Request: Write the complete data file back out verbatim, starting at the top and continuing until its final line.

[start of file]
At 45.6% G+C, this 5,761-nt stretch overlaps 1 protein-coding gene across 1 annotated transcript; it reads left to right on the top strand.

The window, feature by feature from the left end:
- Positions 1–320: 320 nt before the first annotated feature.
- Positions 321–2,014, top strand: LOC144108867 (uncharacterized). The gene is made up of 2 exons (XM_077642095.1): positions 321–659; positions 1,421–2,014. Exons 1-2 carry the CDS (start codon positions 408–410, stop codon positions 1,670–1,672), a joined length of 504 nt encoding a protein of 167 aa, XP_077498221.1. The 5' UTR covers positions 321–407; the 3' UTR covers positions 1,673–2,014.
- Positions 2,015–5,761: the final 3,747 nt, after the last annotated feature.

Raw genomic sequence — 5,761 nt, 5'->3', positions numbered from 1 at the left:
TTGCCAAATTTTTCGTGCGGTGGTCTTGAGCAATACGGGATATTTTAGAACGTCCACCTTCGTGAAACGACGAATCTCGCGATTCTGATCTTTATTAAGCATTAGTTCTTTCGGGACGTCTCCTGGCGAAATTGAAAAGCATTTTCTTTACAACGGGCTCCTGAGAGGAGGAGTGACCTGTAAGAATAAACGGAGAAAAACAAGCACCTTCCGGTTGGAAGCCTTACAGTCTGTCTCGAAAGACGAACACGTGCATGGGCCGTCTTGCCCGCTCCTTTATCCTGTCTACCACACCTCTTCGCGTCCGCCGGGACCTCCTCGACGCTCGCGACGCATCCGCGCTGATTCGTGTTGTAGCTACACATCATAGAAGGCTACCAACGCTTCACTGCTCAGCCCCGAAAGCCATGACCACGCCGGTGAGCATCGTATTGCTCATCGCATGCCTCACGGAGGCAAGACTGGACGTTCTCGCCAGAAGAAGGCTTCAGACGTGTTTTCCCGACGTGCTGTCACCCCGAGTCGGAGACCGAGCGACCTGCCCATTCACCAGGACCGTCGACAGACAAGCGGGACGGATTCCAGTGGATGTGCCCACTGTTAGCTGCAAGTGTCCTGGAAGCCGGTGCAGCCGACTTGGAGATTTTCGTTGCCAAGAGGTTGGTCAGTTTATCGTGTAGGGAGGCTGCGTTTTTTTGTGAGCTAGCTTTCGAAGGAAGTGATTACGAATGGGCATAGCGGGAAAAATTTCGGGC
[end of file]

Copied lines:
At 45.6% G+C, this 5,761-nt stretch overlaps 1 protein-coding gene across 1 annotated transcript; it reads left to right on the top strand.

The window, feature by feature from the left end:
- Positions 1–320: 320 nt before the first annotated feature.
- Positions 321–2,014, top strand: LOC144108867 (uncharacterized). The gene is made up of 2 exons (XM_077642095.1): positions 321–659; positions 1,421–2,014. Exons 1-2 carry the CDS (start codon positions 408–410, stop codon positions 1,670–1,672), a joined length of 504 nt encoding a protein of 167 aa, XP_077498221.1. The 5' UTR covers positions 321–407; the 3' UTR covers positions 1,673–2,014.
- Positions 2,015–5,761: the final 3,747 nt, after the last annotated feature.

Raw genomic sequence — 5,761 nt, 5'->3', positions numbered from 1 at the left:
TTGCCAAATTTTTCGTGCGGTGGTCTTGAGCAATACGGGATATTTTAGAACGTCCACCTTCGTGAAACGACGAATCTCGCGATTCTGATCTTTATTAAGCATTAGTTCTTTCGGGACGTCTCCTGGCGAAATTGAAAAGCATTTTCTTTACAACGGGCTCCTGAGAGGAGGAGTGACCTGTAAGAATAAACGGAGAAAAACAAGCACCTTCCGGTTGGAAGCCTTACAGTCTGTCTCGAAAGACGAACACGTGCATGGGCCGTCTTGCCCGCTCCTTTATCCTGTCTACCACACCTCTTCGCGTCCGCCGGGACCTCCTCGACGCTCGCGACGCATCCGCGCTGATTCGTGTTGTAGCTACACATCATAGAAGGCTACCAACGCTTCACTGCTCAGCCCCGAAAGCCATGACCACGCCGGTGAGCATCGTATTGCTCATCGCATGCCTCACGGAGGCAAGACTGGACGTTCTCGCCAGAAGAAGGCTTCAGACGTGTTTTCCCGACGTGCTGTCACCCCGAGTCGGAGACCGAGCGACCTGCCCATTCACCAGGACCGTCGACAGACAAGCGGGACGGATTCCAGTGGATGTGCCCACTGTTAGCTGCAAGTGTCCTGGAAGCCGGTGCAGCCGACTTGGAGATTTTCGTTGCCAAGAGGTTGGTCAGTTTATCGTGTAGGGAGGCTGCGTTTTTTTGTGAGCTAGCTTTCGAAGGAAGTGATTACGAATGGGCATAGCGGGAAAAATTTCGGGC